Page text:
Note the plural in the title. It is not an error, but the theme of this note.
Designations of Jerusalem above and Jerusalem below have been around for a long time. They have been adopted by Jews, but may have been introduced in their explicit form by the New Testament. (Galatians 4:26)
Jerusalem below is the earthly city. Jerusalem above is the spiritual aura associated with the city.
Just as many people who claim a belief in God think of that idea (or creature) in different ways, we can assume that there are any number of Jerusalems above, each tailored by an individual who comes to this city and feels a spiritual message, or thinks of Jerusalem from afar and attaches to it a personal set of inspirations. Some may think of Jerusalem above as the Garden of Eden, or Heaven.
Here I wish to describe yet another concept of Jerusalem above. It is as personal as all the others, but it is less spiritual than pragmatic. I think the general idea is shared by a number of other people who live here, but the details may vary from person to person.
The Jerusalem above where I live most of the time is reached with some effort. It involves screening out all the spirituality that untold numbers of people attach to this city. The idea resembles how New Yorkers live without visiting the Statue of Liberty or paying attention to the oddities seen on the sidewalks or in the subway. New York has its aura, that most residents may ignore most of the time. Perhaps all cities have something special, even spiritual about them. Maybe even Fall River, although I never noticed.
In Jerusalem the aura is hard to miss. One has to work a bit to reach the Jerusalem above that is aspiritual.
It is hard to think of another city that matches Jerusalem for its heavy loads of spirituality. Rome and Mecca may come close. For obvious reasons I cannot comment on Mecca. While I was impressed by St. Peter''s and the Sistine Chapel, I perceived more people enjoying the art than engaged in prayer. Moreover, Rome and Mecca are the spiritual capitals of one faith each. To be sure, they have a larger constituency than our tiny community, and there are different kinds of Christians and Muslims who can see in Rome and Mecca their own views of an upper world.
Jerusalem is distinctive in being a spiritual center for all kinds of Jews, Christians, and Muslims, with sites inspiring to each cheek by jowl, or at the most a hundred meters or so from one another.
One can avoid all of this. I avoid it most of the time and I suspect that large numbers of others do the same. I know it''s there, but I don''t see it. I notice on the media that there is a dispute about this and that, with a parade or demonstration here or there. I can ride Bus #68 along Bar Ilan Street, Bus #4 through Mea She''arim to the city center, or the Light Rail that stops at "Shimon Hatzadik" and then "Damascus Gate." I see ultra-Orthodox passengers geting on in their neighborhoods, often with baby carriages and another young one or two or three by their hands. Once on board, and if not busy with children, the women may read Psalms and the men study a page of Talmud. Damascus Gate is a stop for Arabs to get on or off. Most are likely to be Muslim and a high proportion of the women will have their heads covered.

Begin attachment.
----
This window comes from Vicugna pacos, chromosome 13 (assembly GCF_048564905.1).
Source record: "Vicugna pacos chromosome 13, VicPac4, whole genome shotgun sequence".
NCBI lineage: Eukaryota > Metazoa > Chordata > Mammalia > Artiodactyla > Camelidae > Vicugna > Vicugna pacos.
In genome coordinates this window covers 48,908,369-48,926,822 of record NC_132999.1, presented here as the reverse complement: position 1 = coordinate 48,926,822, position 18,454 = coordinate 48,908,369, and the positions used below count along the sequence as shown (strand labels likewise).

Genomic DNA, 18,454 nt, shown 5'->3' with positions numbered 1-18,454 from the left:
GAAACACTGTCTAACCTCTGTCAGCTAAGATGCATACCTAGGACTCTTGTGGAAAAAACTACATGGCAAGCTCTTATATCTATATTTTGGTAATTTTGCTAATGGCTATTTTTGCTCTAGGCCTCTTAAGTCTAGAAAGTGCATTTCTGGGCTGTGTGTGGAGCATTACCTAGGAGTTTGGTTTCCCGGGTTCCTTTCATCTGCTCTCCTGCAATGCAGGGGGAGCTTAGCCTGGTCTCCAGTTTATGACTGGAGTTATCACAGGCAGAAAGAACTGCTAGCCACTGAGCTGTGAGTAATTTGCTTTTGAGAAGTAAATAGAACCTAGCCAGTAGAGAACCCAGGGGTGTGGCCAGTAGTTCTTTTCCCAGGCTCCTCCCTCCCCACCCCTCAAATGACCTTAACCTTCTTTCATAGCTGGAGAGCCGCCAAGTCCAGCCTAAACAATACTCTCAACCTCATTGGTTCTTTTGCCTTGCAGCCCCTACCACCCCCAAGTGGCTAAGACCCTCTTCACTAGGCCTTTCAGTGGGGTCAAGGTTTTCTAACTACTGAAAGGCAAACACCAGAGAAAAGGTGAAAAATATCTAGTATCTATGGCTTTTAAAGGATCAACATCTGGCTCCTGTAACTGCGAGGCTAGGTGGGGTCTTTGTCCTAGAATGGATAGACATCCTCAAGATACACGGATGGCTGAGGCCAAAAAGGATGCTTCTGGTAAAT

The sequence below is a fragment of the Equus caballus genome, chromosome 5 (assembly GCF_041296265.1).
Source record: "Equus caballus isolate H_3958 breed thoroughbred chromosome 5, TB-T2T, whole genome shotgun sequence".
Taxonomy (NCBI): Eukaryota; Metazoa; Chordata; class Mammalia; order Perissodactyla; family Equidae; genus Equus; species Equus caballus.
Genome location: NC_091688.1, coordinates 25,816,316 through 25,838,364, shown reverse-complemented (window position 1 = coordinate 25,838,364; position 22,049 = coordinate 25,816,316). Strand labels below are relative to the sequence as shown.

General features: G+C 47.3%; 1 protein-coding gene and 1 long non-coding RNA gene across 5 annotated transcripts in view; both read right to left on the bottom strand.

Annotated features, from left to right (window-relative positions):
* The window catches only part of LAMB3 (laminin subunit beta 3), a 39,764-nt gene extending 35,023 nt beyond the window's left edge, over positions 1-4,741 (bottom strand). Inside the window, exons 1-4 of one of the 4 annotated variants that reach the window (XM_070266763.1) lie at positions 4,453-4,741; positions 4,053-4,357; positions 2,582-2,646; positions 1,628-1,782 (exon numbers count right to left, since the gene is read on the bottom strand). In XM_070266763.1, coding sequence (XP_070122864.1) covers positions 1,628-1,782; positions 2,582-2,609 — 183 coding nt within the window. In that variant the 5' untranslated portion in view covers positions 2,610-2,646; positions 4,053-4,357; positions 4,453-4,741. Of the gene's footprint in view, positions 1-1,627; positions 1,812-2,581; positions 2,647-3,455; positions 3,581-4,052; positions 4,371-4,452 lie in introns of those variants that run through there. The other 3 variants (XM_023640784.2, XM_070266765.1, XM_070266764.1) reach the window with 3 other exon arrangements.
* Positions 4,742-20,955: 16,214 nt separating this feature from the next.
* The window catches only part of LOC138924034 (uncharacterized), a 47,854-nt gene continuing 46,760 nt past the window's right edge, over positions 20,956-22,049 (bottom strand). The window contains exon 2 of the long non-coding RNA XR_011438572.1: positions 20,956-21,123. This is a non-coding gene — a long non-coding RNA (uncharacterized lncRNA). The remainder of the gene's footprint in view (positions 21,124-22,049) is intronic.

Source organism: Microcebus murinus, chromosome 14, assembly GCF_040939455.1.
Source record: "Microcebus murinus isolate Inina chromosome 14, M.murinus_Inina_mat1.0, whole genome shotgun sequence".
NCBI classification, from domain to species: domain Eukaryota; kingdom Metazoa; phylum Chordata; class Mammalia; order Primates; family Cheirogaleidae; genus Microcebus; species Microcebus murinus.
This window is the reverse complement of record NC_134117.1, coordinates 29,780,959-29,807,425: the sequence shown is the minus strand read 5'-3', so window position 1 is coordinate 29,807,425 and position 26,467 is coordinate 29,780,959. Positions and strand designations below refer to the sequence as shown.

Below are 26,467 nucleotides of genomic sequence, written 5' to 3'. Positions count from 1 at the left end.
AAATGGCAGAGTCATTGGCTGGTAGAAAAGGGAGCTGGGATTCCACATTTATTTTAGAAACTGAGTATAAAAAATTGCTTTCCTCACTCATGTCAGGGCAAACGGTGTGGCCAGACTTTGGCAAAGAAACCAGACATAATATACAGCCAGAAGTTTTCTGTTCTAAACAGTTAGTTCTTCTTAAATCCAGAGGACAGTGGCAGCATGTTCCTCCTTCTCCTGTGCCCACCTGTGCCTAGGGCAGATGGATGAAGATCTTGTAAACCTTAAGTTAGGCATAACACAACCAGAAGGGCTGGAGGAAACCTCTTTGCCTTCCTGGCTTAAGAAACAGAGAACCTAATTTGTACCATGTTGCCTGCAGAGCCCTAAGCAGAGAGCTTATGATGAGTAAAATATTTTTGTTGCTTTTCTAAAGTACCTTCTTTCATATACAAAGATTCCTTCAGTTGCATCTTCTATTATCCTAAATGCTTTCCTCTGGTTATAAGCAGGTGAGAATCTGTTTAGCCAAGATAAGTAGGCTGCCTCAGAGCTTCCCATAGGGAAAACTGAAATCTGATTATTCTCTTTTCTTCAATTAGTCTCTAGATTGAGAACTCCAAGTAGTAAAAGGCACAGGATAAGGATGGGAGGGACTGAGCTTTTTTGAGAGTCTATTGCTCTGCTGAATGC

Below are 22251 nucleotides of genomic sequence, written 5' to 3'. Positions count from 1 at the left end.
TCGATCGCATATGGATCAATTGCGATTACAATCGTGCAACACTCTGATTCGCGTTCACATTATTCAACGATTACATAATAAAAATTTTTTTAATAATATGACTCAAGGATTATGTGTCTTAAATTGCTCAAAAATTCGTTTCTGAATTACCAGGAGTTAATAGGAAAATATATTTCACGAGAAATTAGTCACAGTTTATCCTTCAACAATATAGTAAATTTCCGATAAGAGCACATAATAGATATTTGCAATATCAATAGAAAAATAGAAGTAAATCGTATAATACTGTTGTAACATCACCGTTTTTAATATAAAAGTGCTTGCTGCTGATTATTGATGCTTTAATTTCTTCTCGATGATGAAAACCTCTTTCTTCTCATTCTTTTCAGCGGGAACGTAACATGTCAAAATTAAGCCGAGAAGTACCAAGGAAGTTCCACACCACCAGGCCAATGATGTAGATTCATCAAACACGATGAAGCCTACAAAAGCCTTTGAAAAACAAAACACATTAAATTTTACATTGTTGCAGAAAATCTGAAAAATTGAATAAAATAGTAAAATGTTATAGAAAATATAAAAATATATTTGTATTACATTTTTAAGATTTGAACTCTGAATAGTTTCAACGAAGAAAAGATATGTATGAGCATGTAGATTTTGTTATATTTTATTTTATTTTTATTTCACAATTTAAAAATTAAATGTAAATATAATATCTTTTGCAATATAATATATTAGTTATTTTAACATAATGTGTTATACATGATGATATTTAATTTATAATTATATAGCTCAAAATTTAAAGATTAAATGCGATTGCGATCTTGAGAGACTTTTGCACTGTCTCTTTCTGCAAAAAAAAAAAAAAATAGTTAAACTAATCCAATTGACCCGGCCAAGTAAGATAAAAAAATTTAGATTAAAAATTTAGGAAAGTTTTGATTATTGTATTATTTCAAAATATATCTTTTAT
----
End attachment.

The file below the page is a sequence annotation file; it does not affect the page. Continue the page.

I see all of this, but I don''t dwell on it. I may not even notice it. I''m either reading a mystery that I''ve picked up at a second-hand book shop, or listening to whatever my music gadget has decided to select for that moment from my collections of classical and folk.
Don''t get me wrong. I enjoy the excitement of Jerusalem, and I have profited greatly in a professional sense from more than 36 years of living and working here, writing books and articles about the city. I also directed a rabbi''s dissertation, I study Talmud Saturday mornings with a religious friend, and I''ve been inspired by the Armenian Mens'' Choir chanting in the Church of the Holy Sepulchre.
But enough is enough. Insulation is necessary. I avoid curses against religious Jews, Christians, or Muslims of various persuasions; such activity would be futile, and would be an invitation to trouble in this city.
I like my place in a Jerusalem that is above the fray, either of intense religiosity or conflict about who is right and who started the trouble.
I also retreated to my corner of Jerusalem above after coming to some understanding of what Israel, the United States, Europe, and Iran are doing with respect to one another. I won''t bet who will blink first, and how the many sided game of chicken will end. What happens will happen. It may not be pleasant, but no one in power will have asked me what to do.
Syria, Libya, Egypt, and all the other detritus of Arab spring are even further from my every waking moment. I don''t expect enlightenment in any of those places, and none of them are on my list of places to visit.
The American presidential election is fun to watch. Currently one of the former Mrs. Gingrichs is the media star.
Sanity is more valuable than total immersion.